In a previous post I explored whether my great great-grandfather, Jacob P. Yuncker (1837-1905), served in the Civil War. Apparently he was drafted in August 1863, but I could find no record of him actually serving. I concluded he was probably granted an exemption to care for his sick wife Rosa. Or perhaps he had already left the area either coincidentally or to avoid the controversial draft. I have since discovered more of his story.
An 1855 plat map of Erie County, New York shows the house where Jacob’s parents lived, and no doubt where Jacob and his siblings grew up.1 It is a nondescript community half way between Lancaster and Alden, just east of Buffalo, New York. The map indicates it is “Town Line” post office and it does straddle the boundary of both Lancaster and Alden townships.
Town Line was a community of German immigrants started about 1844. Jacob’s parents Hubert and Barbe Yuncker immigrated to America in June 1847 from the predominately German region of Alsace, France. Records indicate they settled near Alden, New York. The map proves it was in Alden Township, not Alden proper, and specifically in the community of Town Line. See “H Yunker,” center.
It turns out Town Line is infamous for being the only northern city to secede from the Union. By a two-to-one vote, in a school house across the street from the Yunckers in 1861 the residents voted to secede. Amazingly, the town did not vote to rejoin the United States until 85 years later in 1946. An elaborate ceremony was held and even President Truman knew of the occasion.
The secession of Town Line had no practical or legal effect, nor was it recognized by the Confederacy. There were threats of lynching and arrests from neighboring townspeople, but apparently no violence in Town Line. As for the draft, some men from Town Line did serve in the Union Army. There were perhaps five men who went south to join the Confederate Army. Still others took refuge in Canada, just across the river from Buffalo.
“Copperheads” as they were called, were Democrats who lived in a northern state and who opposed the Civil War and the draft. It is unknown whether Jacob Yuncker voted to secede in 1861. Later in life he was very active in community organization and politics. He ran as a Democrat and served several times as township supervisor, in two different Michigan townships. He also served as highway commissioner and school director. Although, he once described himself as an independent.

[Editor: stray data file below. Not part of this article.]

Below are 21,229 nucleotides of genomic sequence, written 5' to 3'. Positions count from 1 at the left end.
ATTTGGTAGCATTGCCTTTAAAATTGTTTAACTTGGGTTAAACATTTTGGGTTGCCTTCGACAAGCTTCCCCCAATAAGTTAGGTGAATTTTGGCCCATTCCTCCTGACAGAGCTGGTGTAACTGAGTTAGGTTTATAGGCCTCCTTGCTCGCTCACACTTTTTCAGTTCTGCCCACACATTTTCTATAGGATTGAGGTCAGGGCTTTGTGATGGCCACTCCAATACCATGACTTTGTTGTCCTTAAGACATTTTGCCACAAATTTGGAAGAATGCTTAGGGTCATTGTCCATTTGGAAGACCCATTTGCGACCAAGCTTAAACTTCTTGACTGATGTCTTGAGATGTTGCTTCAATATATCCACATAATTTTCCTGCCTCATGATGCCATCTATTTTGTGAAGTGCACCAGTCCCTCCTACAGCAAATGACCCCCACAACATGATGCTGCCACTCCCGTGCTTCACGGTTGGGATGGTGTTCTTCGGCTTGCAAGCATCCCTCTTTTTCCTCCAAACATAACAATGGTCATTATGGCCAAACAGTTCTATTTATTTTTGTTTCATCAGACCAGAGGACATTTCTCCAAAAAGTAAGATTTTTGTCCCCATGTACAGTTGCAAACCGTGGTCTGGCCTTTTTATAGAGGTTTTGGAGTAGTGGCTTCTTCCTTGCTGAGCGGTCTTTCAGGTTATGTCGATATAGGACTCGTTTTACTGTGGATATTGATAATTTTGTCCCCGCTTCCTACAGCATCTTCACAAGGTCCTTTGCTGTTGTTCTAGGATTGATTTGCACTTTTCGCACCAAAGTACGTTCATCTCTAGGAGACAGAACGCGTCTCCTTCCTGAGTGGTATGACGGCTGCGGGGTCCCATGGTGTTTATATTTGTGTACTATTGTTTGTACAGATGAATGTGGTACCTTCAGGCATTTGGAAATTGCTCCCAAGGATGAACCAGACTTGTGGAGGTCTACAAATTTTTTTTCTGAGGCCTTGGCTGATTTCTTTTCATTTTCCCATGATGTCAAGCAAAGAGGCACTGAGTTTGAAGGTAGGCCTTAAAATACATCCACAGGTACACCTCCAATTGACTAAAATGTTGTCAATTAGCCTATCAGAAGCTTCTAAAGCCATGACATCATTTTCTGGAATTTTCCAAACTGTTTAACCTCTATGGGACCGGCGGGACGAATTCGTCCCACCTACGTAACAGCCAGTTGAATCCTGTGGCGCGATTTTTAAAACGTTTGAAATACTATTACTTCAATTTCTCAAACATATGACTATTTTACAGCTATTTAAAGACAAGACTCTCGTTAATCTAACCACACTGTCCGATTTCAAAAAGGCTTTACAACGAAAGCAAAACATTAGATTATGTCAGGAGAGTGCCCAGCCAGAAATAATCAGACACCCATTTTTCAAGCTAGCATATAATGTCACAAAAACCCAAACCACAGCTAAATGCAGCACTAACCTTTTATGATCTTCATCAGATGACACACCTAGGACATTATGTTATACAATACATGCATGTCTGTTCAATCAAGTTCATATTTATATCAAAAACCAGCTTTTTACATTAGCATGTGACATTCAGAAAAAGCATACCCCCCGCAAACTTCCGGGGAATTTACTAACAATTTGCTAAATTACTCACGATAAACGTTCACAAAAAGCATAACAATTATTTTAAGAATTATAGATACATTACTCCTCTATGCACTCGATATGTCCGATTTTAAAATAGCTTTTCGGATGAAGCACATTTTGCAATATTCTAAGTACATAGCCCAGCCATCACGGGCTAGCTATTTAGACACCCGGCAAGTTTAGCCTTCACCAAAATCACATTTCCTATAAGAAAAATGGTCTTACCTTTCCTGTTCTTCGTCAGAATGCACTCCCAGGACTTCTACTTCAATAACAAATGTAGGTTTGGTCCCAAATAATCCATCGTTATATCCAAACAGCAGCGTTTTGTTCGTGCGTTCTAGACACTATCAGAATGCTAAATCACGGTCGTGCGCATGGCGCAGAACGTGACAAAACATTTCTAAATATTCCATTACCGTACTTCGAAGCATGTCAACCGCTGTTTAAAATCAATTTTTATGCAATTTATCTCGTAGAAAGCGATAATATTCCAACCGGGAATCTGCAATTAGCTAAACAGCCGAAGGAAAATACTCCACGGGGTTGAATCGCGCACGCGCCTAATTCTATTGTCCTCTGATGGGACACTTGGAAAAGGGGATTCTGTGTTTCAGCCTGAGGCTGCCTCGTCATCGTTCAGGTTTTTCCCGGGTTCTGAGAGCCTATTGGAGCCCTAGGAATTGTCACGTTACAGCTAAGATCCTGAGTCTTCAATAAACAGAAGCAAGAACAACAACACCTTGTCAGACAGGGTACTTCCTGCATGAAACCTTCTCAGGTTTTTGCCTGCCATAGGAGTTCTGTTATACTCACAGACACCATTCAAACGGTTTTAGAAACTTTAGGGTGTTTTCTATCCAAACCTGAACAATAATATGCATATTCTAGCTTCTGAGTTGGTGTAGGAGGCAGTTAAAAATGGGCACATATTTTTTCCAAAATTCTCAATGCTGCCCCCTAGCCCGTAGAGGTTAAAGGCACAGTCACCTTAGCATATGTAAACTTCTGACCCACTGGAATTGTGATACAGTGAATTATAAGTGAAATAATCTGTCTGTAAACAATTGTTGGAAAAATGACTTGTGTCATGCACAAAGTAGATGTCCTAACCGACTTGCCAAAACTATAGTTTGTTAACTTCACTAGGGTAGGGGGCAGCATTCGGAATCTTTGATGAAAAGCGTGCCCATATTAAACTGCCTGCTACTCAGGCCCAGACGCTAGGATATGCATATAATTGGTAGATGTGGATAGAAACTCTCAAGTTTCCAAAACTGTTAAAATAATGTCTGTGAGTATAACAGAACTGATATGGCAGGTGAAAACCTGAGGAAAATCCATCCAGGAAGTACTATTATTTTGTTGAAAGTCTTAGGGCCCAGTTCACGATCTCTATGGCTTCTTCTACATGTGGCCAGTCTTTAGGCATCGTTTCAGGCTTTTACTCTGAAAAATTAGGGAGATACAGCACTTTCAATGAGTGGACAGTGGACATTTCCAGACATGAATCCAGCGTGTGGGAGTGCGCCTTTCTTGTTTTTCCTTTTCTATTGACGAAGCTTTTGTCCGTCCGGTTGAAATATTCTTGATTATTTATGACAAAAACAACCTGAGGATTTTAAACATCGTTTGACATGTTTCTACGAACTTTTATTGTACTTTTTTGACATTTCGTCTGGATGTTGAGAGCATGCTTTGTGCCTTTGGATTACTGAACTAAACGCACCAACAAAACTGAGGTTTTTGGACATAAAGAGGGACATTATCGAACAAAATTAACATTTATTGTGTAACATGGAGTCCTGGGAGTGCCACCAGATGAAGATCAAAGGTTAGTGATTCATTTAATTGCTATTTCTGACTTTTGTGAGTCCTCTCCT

The Germans at Town Line may not have been Copperheads. After all, a major reason they left Germany was to avoid mandatory conscription in the Prussian Army. They may have been against the war for moral and religious reasons, rather than supporting the Confederate ideology.
Jacob continued to work in Alden Township and perhaps Town Line itself, at least from September 1862 to June 1863. He was probably with his wife when she died there in May 1864. He therefore probably did not flee to Canada. I could find no record of him in Confederate Army rosters. Even though he was drafted, the secessionists in Town Line must have had some influence, and he apparently never joined the army.
Jacob’s younger brother George Yuncker did serve in the Civil War. He volunteered first with the Twenty-first New York Infantry, from March 1862 to May 1863. He later re-enlisted in the Fourth Heavy Artillery, from January 1864 to September 1865. So were the Yunckers a family split between Unionists and Secessionists? The mystery still remains, but with more clarity. The Yuncker family was at the center of a historic rift during a tumultuous time.Footnotes